I have taken on a project which will require more energy and stamina than anything in my life, at the precise time my body is experiencing an inexorable decline.
This, too, is a new awareness.
Another aspect of my resistance is doubt. I can see setting up the whole Go Fund Me, and then…nothing. Or not much.
Life however has often surprised me. It helps, I find, to be open to surprise.
What will happen to the Cross House after me? I am planning to live out my life in the house, so this means I have thirty-three years to get the place finished (I am going to die at ninety-two).
I am old enough however to know that life loves nothing better than throwing out curve balls. So, maybe I will be out of the house in five years for reasons unforeseen now? Like maybe I fall in love and run away to spend my remaining years on a tropical island?
Post-Ross, what will happen to the house? I have seen plenty of beautifully restored houses, when, after being sold by the crazy nuts who lavished much time and money on them, begin an instant decline under new owners who did not have anywhere near the passion or funds or skills or all three. I have seen beautifully restored house look like hell within a decade or two under new owner(s).
This thought scares me to no end regarding the Cross House.
My thought has been to somehow create a trust to protect the house (and carriage house). I have no heirs, so do not need to leave my estate to children. Perhaps the house could be donated to the state? Emporia now has two house museums. Would a third be a good idea? Perhaps the house could become a high-end B&B and events center, operated by a trust? This way the house might well be able to pay for its continued maintenance, and would be available for people to enjoy. This idea pleases me to no end.
With a successful Go Fund Me endeavor, saving the Cross House for the future would become a community effort rather than a personal effort. A successful Go Fund Me endeavor would mean that many many many people took a stake in the future of the house. And this, this, will likely really push me over the edge of resistance.
Perhaps resistance is, indeed, futile?
All these thoughts, coupled with Carla’s question, have caused me to rethink my resistance to the idea of a Go Fund Me link.
And I would enjoy learning your thoughts on the matter.
If I do add a Go Fund Me link, should it be specific, rather than just a general request for funding?
If I could wave a small magic wand (a wand which would only grant one limited request) I would without hesitation wish that the entire exterior of the Cross House was painted. This would make a HUGE difference and would help boost the entire neighborhood.
To date, I am the one painting the exterior. The big push for 2016 is to get the highly visible north facade painted, and I look forward to the work.
But…but…what if painting the other two facades (east and south) could be funded? How much would this cost? And, of course, how much would it cost to do it, well, right?
How much? $20K? $40K? I do not know. And, could I even find a painter willing to be, ah, crazy meticulous?
Assuming a cost could be determined, and assuming a deliciously compulsive painter could be found, does this seem an ideal Go Fund Project? The results would be incredibly visual, and obvious to anybody who drove or walked by the house. And what a bunch of great blog posts!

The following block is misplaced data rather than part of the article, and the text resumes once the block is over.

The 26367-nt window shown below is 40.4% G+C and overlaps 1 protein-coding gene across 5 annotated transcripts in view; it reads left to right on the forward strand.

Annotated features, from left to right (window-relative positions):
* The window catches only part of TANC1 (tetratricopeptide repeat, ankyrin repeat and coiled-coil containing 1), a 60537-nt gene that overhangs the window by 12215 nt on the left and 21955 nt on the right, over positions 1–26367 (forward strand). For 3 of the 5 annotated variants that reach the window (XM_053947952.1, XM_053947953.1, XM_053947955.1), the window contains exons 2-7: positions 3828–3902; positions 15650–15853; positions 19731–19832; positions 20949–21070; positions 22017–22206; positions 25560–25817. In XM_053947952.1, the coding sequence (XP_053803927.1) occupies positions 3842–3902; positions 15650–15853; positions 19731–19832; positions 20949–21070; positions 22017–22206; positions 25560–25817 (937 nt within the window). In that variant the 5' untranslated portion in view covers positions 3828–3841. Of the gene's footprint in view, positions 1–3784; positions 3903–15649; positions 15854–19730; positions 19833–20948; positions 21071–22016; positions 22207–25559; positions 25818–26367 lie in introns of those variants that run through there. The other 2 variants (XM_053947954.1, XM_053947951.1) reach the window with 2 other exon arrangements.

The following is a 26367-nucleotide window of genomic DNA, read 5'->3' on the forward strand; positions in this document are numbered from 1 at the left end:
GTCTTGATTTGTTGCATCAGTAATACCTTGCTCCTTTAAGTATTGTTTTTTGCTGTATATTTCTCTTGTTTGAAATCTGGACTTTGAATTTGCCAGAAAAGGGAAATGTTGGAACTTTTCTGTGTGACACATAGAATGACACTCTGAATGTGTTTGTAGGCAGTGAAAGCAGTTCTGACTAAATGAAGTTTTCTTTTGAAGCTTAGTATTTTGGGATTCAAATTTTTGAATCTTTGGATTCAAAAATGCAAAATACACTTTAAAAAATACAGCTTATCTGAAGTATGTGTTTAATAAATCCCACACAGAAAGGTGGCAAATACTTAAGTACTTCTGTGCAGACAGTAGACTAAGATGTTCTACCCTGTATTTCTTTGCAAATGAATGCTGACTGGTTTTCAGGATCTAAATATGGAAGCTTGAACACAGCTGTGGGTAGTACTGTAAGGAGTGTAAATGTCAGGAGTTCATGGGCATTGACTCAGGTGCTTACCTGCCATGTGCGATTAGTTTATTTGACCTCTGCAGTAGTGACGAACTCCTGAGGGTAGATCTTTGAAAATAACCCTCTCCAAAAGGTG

I have been painting the house myself to, yes, save money. More importantly however, I want to do this work because nothing, nothing helps better acquaint an owner with their old house then by crawling over every inch of the exterior. One sees every crack, crumbling piece of brickwork, eroded roof flashing, and rotted siding.
So, there is a part of me which is reluctant to hire out this vital task. I would love to paint it all myself, but just cannot afford to take time away from my business. So, the work happens s l o w l y. I also worry that a truely fussy painter cannot be found. But maybe the Go Fund Me would fund me to paint. Then I could afford to scale down my demanding business, and spend a lot more time up scaffolding.
Let’s say that funding the painting worked. If so, I would dust off the small magic wand and then wish for glorious landscaping. With the exterior finished, the crowning touch would be to surround the house with lush green lawns, some privacy fences (there is ZERO privacy on the highly visible lot), some fountains to drown out the traffic on adjacent Highway 50, and plenty of flowers. The effect would be WOW.
What thrills me about this double-whammey visual (completed exterior + lush oasis) is the effect it would have on the neighborhood, and on countless people driving or walking by.
And on me!
The impact of the house fully painted in its original colors, with its forty stained-glass windows (being restored as part of the Heritage Grant) glittering like jewels at night, and all surrounded by verdant landscaping, will be extraordinary and miraculous and emotional. Of this I have zero doubt.
Another highly costly project will be to get the house tight so it can be efficiently heated and cooled. I did a blog post on this, and this could easily cost $20K. This issue is the main reason why I cannot move into the house (a desperate desire). But, I cannot imagine that this would proved fundable. It just ain’t…sexy. I would be ecstatic to be proved wrong.
The above ideas are costly projects. Maybe small projects would be better?
- Recreate The Dumbwaiter!
- Sand and varnish the parlor floor!
- A pair of gas/electric sconces for the parlor!
- Restore the encaustic tile vestibule floor!
- Recreate a section of porch lattice!
- Recreate the lost hexagon tower finial!
Well, such a list could be very very very long!
The poor carriage house sits, almost abandoned.
I had a tenant for it, so stopped work on the Cross House last summer and diverted all my attention to the carriage house.
Then the tenant decided not to move.
I stopped all the work, and resumed working on the Cross House. And by painting its north facade this year, I will not have any time to work on the poor carriage house.
But to dust off the small magic wand, wouldn’t it be great if the exterior of the carriage house could be completed, too?